Ukrainian grandmaster takes steps to check Russia’s dominance over world chess federation

Russia and Ukraine have clashed on the battlefield in the six months since forces from Moscow crossed the border and invaded their neighbour.

Now a Ukrainian grandmaster is shifting the fight to chess as he seeks to exploit international sympathy for Kyiv and unseat his Russian opponent from the leadership of the governing federation.

Andrii Baryshpolets, 31, a grandmaster for nearly a decade, said the war prompted him to run for president of the International Chess Federation, Fide, a “Kremlin-linked” organization that is under the continuous leadership of Russia for almost 30 years.

“There hasn’t even been a decent public debate about whether we as a chess world can afford a president who is a Russian politician, given the Russian invasion of Ukraine,” he said in an interview. “I immediately realized that we were in big trouble as a chess world.”

Fide President Arkady Dvorkovich, who has led the federation since 2018, is a former Russian deputy prime minister.

The vote on the new president takes place on Sunday during the general assembly of Fide in Chennai, India. Representatives from nearly 200 member countries will vote by secret ballot to elect a leader for a four-year term.

Baryshpolets, born in Kyiv but based in the United States, campaigns alongside Peter Heine Nielsen, a Danish grandmaster who coaches world champion Magnus Carlsen of Norway.

Chess grandmaster Andrii Baryshpolets says the war pushed him to run for Fide president © Wilhelm Rosenthal

They believe that Fide’s ties to the Kremlin pose moral, practical and reputational issues for the federation and the game. “For decades, the Russian Federation has used Fide as soft power to whitewash its reputation,” reads- on in a petition they are circulating to support their grassroots campaign.

“It’s an archaic structure that’s corrupted inside,” Baryshpolets said. “It’s corrupt because that’s how the Kremlin keeps control.”

He expressed concern about how this affected the game’s ability to attract sponsors. “Anyone who wants to associate with Fide immediately sees that the organization has strong ties to the Kremlin and to Russian politics,” he said.

Chess has crossed paths with geopolitics before, most notably when American Bobby Fischer took on the Soviet chess machine to win the 1972 world championship in Reykjavik at the height of the Cold War.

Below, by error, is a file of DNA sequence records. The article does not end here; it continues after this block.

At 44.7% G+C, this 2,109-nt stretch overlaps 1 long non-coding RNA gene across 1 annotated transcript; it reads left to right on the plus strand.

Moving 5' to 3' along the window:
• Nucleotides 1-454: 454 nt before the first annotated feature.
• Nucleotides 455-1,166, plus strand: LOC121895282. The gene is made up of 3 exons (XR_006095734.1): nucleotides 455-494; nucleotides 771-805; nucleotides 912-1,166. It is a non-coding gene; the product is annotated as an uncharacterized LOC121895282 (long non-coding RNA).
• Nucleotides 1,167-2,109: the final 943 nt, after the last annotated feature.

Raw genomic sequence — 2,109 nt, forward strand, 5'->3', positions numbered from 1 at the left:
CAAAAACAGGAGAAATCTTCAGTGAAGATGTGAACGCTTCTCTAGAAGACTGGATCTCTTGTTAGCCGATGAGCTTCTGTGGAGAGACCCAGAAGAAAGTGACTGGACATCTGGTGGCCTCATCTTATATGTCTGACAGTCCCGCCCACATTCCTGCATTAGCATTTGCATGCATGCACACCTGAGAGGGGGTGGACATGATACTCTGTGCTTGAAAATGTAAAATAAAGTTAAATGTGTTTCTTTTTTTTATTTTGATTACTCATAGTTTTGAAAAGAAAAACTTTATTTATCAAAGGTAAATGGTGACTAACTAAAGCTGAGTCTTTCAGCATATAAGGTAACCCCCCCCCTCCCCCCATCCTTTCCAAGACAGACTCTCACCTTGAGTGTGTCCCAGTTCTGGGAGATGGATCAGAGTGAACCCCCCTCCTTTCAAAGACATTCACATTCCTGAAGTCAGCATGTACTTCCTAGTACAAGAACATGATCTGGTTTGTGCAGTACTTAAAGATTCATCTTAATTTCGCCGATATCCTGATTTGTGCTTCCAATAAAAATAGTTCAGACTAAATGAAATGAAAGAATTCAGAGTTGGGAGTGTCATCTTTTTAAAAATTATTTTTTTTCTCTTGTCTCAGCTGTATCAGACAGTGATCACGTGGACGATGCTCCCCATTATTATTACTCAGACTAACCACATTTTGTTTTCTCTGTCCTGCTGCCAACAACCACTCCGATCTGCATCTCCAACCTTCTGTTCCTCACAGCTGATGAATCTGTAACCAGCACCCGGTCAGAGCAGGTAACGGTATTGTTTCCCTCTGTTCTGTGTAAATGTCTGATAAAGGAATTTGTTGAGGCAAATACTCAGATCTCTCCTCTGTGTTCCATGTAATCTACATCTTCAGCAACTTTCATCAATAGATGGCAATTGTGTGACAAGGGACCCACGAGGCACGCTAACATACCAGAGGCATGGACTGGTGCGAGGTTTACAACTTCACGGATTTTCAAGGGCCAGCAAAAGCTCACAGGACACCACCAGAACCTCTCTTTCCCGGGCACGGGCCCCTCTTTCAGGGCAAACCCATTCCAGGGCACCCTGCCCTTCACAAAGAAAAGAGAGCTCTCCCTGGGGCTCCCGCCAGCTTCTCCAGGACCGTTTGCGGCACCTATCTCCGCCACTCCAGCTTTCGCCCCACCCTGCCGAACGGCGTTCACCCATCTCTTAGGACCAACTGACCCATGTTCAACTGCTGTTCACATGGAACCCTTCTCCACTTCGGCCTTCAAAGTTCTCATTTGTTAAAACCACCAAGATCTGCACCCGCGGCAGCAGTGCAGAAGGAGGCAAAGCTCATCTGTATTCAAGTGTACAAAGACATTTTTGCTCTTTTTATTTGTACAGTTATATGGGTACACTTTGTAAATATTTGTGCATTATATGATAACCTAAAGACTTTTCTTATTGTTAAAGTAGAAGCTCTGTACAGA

Just as Russian players dominated the elite competitive echelons in the 20th century, Russian politicians have controlled its administration for decades.

From 1995 to 2018, Fide was led by Kirsan Ilyumzhinov, a former president of the Republic of Kalmykia who claimed he was abducted by aliens and that chess was a “gift from extraterrestrial civilisations”. In 2015, he was sanctioned by the United States for his financial support of Bashar al-Assad’s regime in Syria.

Dvorkovich defended the successes of his Fide tenure, which included the rise in popularity of online chess, the record number of teams taking part in the ongoing Chess Olympiad – although the suspended Russian team did not not be part of it – and the increase in Fide’s finances.

“The fact that I am Russian should not be a reason to stop supporting chess and Fide,” he said.

He has already questioned the invasion, one of the few high-level Russian officials to do so, and lost his post as chairman of the Skolkovo Foundation, a science and technology center outside Moscow, after expressed sympathy to Ukrainian civilians caught up in the conflict. .

He recognized the difficult position in which the war had placed him. “It’s really tragic, and for me too, personally,” he said. “But the chess family should continue to be a family and hopefully a happy family. There is a lot of conflict in the world now.

The Baryshpolets-Nielsen campaign is a budget effort, consisting mostly of Zoom calls and internet pleas. “I don’t think we’re favourites, let’s put it that way,” Nielsen said. “It will be considered quite a sensational thing if we manage to do it.”

Baryshpolets took a rosier view: “I’m super optimistic,” he said. “It is clear that we have a choice between the future and the past.”

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